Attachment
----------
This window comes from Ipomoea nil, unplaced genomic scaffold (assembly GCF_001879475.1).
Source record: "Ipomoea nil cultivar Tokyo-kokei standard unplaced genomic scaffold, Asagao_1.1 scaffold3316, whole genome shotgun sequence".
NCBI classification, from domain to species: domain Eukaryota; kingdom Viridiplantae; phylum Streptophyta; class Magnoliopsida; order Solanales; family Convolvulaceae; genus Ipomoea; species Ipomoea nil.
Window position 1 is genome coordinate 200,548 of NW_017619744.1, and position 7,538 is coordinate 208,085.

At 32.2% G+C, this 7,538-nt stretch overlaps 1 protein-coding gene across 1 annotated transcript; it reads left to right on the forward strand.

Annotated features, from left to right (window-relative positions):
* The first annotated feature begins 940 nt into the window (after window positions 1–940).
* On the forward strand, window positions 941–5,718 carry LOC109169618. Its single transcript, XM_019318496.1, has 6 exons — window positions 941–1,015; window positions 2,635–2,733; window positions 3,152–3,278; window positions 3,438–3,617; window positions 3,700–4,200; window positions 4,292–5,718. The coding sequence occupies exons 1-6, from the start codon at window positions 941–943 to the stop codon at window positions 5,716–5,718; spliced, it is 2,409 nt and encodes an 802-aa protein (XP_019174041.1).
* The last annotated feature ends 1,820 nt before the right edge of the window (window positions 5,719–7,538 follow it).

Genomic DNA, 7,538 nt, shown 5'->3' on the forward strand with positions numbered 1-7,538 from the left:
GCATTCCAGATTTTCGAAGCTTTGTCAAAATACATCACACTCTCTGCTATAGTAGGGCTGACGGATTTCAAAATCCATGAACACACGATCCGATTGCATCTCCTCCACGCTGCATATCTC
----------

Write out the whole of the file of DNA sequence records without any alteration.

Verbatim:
This window comes from Ipomoea nil, unplaced genomic scaffold (assembly GCF_001879475.1).
Source record: "Ipomoea nil cultivar Tokyo-kokei standard unplaced genomic scaffold, Asagao_1.1 scaffold3316, whole genome shotgun sequence".
NCBI classification, from domain to species: domain Eukaryota; kingdom Viridiplantae; phylum Streptophyta; class Magnoliopsida; order Solanales; family Convolvulaceae; genus Ipomoea; species Ipomoea nil.
Window position 1 is genome coordinate 200,548 of NW_017619744.1, and position 7,538 is coordinate 208,085.

At 32.2% G+C, this 7,538-nt stretch overlaps 1 protein-coding gene across 1 annotated transcript; it reads left to right on the forward strand.

Annotated features, from left to right (window-relative positions):
* The first annotated feature begins 940 nt into the window (after window positions 1–940).
* On the forward strand, window positions 941–5,718 carry LOC109169618. Its single transcript, XM_019318496.1, has 6 exons — window positions 941–1,015; window positions 2,635–2,733; window positions 3,152–3,278; window positions 3,438–3,617; window positions 3,700–4,200; window positions 4,292–5,718. The coding sequence occupies exons 1-6, from the start codon at window positions 941–943 to the stop codon at window positions 5,716–5,718; spliced, it is 2,409 nt and encodes an 802-aa protein (XP_019174041.1).
* The last annotated feature ends 1,820 nt before the right edge of the window (window positions 5,719–7,538 follow it).

Genomic DNA, 7,538 nt, shown 5'->3' on the forward strand with positions numbered 1-7,538 from the left:
GCATTCCAGATTTTCGAAGCTTTGTCAAAATACATCACACTCTCTGCTATAGTAGGGCTGACGGATTTCAAAATCCATGAACACACGATCCGATTGCATCTCCTCCACGCTGCATATCTC